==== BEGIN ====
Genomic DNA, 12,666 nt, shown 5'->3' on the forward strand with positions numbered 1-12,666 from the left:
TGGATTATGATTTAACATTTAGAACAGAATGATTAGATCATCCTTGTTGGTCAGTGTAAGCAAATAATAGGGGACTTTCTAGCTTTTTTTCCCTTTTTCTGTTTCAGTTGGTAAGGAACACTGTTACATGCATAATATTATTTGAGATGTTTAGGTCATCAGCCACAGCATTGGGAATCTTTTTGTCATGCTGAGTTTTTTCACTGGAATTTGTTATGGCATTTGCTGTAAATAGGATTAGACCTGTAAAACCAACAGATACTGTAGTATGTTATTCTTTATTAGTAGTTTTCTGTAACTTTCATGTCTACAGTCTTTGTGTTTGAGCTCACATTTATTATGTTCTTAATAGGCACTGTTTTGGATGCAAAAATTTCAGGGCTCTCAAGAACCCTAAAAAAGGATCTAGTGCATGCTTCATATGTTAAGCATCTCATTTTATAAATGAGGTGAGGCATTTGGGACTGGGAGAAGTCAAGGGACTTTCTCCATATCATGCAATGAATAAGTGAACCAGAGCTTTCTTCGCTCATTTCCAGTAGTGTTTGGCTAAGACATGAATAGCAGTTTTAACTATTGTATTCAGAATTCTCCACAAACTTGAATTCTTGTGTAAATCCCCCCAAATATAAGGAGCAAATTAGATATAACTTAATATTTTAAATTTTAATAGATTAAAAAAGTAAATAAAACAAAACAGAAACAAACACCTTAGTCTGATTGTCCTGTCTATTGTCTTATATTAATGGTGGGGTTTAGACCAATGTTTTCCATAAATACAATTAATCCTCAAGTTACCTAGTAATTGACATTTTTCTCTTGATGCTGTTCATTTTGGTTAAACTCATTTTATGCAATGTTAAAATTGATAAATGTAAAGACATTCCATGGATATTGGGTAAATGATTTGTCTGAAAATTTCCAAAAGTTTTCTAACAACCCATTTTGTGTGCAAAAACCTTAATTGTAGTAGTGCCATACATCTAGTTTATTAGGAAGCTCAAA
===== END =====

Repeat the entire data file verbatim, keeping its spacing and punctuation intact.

Genomic DNA, 12,666 nt, shown 5'->3' on the forward strand with positions numbered 1-12,666 from the left:
TGGATTATGATTTAACATTTAGAACAGAATGATTAGATCATCCTTGTTGGTCAGTGTAAGCAAATAATAGGGGACTTTCTAGCTTTTTTTCCCTTTTTCTGTTTCAGTTGGTAAGGAACACTGTTACATGCATAATATTATTTGAGATGTTTAGGTCATCAGCCACAGCATTGGGAATCTTTTTGTCATGCTGAGTTTTTTCACTGGAATTTGTTATGGCATTTGCTGTAAATAGGATTAGACCTGTAAAACCAACAGATACTGTAGTATGTTATTCTTTATTAGTAGTTTTCTGTAACTTTCATGTCTACAGTCTTTGTGTTTGAGCTCACATTTATTATGTTCTTAATAGGCACTGTTTTGGATGCAAAAATTTCAGGGCTCTCAAGAACCCTAAAAAAGGATCTAGTGCATGCTTCATATGTTAAGCATCTCATTTTATAAATGAGGTGAGGCATTTGGGACTGGGAGAAGTCAAGGGACTTTCTCCATATCATGCAATGAATAAGTGAACCAGAGCTTTCTTCGCTCATTTCCAGTAGTGTTTGGCTAAGACATGAATAGCAGTTTTAACTATTGTATTCAGAATTCTCCACAAACTTGAATTCTTGTGTAAATCCCCCCAAATATAAGGAGCAAATTAGATATAACTTAATATTTTAAATTTTAATAGATTAAAAAAGTAAATAAAACAAAACAGAAACAAACACCTTAGTCTGATTGTCCTGTCTATTGTCTTATATTAATGGTGGGGTTTAGACCAATGTTTTCCATAAATACAATTAATCCTCAAGTTACCTAGTAATTGACATTTTTCTCTTGATGCTGTTCATTTTGGTTAAACTCATTTTATGCAATGTTAAAATTGATAAATGTAAAGACATTCCATGGATATTGGGTAAATGATTTGTCTGAAAATTTCCAAAAGTTTTCTAACAACCCATTTTGTGTGCAAAAACCTTAATTGTAGTAGTGCCATACATCTAGTTTATTAGGAAGCTCAAA